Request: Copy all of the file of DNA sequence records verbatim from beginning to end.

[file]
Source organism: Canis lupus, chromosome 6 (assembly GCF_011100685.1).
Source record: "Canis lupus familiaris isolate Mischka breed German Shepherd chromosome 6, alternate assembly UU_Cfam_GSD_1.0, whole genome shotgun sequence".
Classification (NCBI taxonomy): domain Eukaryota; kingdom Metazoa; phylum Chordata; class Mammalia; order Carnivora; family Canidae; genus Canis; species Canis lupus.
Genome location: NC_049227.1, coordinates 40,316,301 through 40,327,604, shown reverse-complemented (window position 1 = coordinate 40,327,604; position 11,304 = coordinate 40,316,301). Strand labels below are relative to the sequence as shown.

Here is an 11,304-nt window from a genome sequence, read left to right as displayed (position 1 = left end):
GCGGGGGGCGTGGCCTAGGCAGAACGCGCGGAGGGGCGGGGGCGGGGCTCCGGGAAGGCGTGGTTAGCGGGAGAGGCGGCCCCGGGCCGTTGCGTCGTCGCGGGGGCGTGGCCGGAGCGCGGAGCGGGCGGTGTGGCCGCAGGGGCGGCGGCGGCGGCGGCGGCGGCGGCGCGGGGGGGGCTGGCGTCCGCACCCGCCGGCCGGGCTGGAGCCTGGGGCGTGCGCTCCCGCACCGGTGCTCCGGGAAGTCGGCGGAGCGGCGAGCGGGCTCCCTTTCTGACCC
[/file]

Source organism: Canis lupus, chromosome 6 (assembly GCF_011100685.1).
Source record: "Canis lupus familiaris isolate Mischka breed German Shepherd chromosome 6, alternate assembly UU_Cfam_GSD_1.0, whole genome shotgun sequence".
Classification (NCBI taxonomy): domain Eukaryota; kingdom Metazoa; phylum Chordata; class Mammalia; order Carnivora; family Canidae; genus Canis; species Canis lupus.
Genome location: NC_049227.1, coordinates 40,316,301 through 40,327,604, shown reverse-complemented (window position 1 = coordinate 40,327,604; position 11,304 = coordinate 40,316,301). Strand labels below are relative to the sequence as shown.

Here is an 11,304-nt window from a genome sequence, read left to right as displayed (position 1 = left end):
GCGGGGGGCGTGGCCTAGGCAGAACGCGCGGAGGGGCGGGGGCGGGGCTCCGGGAAGGCGTGGTTAGCGGGAGAGGCGGCCCCGGGCCGTTGCGTCGTCGCGGGGGCGTGGCCGGAGCGCGGAGCGGGCGGTGTGGCCGCAGGGGCGGCGGCGGCGGCGGCGGCGGCGGCGCGGGGGGGGCTGGCGTCCGCACCCGCCGGCCGGGCTGGAGCCTGGGGCGTGCGCTCCCGCACCGGTGCTCCGGGAAGTCGGCGGAGCGGCGAGCGGGCTCCCTTTCTGACCC